German tourists mistaken for notorious 1970s terror gang

Anti-terror unit deployed in Netherlands after tip-off over Red Army Faction members

Ernst-Volker Staub and Daniela Klette: Two of the Red Army Faction terror gang believed to be hiding out in the Netherlands. To the embarrassment of police, three German tourists at a remote farmhouse turned out not to be them.

Ernst-Volker Staub and Daniela Klette: Two of the Red Army Faction terror gang believed to be hiding out in the Netherlands. To the embarrassment of police, three German tourists at a remote farmhouse turned out not to be them.

 

When it comes to summer holiday tales, three German tourists will be hard to beat after they were mistaken for members of the notorious 1970s terror gang the Red Army Faction (RAF) – and arrested in a military-style operation involving armed Dutch police supported by helicopters.

The three tourists – two men and a woman – were mistaken for Ernst-Volker Staub (61), Daniela Klette (57) and Burkhard Garweg (47), three RAF veterans reported to have gone into hiding in the Netherlands this summer after two cash convoy robberies and a string of supermarket heists.

The Dutch offered a reward of €80,000, and appealing for information, speculated that they might be living anonymously in a city or lying low in a rented house in some rural part of the country.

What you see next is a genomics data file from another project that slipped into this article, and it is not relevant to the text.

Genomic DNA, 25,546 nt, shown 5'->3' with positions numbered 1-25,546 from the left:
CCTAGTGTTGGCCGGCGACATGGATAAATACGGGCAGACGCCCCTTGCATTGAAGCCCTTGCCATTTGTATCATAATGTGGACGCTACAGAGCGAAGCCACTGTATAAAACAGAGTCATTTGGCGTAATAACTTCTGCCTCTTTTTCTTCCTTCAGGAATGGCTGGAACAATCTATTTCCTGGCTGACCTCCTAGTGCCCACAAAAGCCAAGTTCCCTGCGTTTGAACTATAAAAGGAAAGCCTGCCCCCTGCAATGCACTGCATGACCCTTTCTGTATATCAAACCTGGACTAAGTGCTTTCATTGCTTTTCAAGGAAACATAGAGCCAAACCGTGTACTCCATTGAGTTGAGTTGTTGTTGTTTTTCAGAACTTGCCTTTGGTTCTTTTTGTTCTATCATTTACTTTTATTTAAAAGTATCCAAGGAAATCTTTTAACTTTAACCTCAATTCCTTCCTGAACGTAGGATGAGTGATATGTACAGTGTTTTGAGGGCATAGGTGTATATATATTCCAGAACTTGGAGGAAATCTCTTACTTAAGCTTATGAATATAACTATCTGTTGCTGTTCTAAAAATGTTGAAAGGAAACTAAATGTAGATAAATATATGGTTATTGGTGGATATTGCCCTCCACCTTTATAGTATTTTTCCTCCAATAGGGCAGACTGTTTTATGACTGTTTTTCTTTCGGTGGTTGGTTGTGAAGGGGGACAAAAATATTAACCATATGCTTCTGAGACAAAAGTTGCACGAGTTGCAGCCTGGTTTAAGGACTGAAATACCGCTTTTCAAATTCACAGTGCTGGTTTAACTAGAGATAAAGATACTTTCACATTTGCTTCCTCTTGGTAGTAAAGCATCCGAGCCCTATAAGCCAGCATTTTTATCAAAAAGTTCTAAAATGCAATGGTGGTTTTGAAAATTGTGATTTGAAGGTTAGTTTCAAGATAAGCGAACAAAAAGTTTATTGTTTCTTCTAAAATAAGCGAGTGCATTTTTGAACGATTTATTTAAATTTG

So when they were tipped off this week about three Germans, two men and a woman of around the right age, who had rented a farmhouse near the remote coastal town of Medemblik, in the north of the country, the anti-terror police believed they had their targets in sight.

The RAF – also known as the Bader-Meinhof gang – committed some 20 violent crimes and assassinations between 1984 and 1993, leaving 34 people dead and 29 seriously injured, so the police “wanted” notices for the three described them as “armed and dangerous”.

As a result of the tip-off, armed anti-terrorist police identified the house and the three “fugitives”, sealed off the area, warned the locals to stay out of harm’s way, and brought in helicopters for surveillance.

When two of the three emerged from the house some time later and left in a car, they were followed closely by undercover police who feared they might be about to make off.

As it turned out, they were going to the supermarket, where they were arrested.

At the same time, the third tourist was arrested while relaxing back at their house.

Predictably, it took some time before the three could convince the police of their total innocence – and their identities could be checked in Germany.

Later on Wednesday evening they were returned to their accommodation by police car and left to get on with their holiday.

A police spokesperson confirmed what had happened and said they didn’t regret the procedures used, only the fact that three innocent tourists had become embroiled in “this misunderstanding”.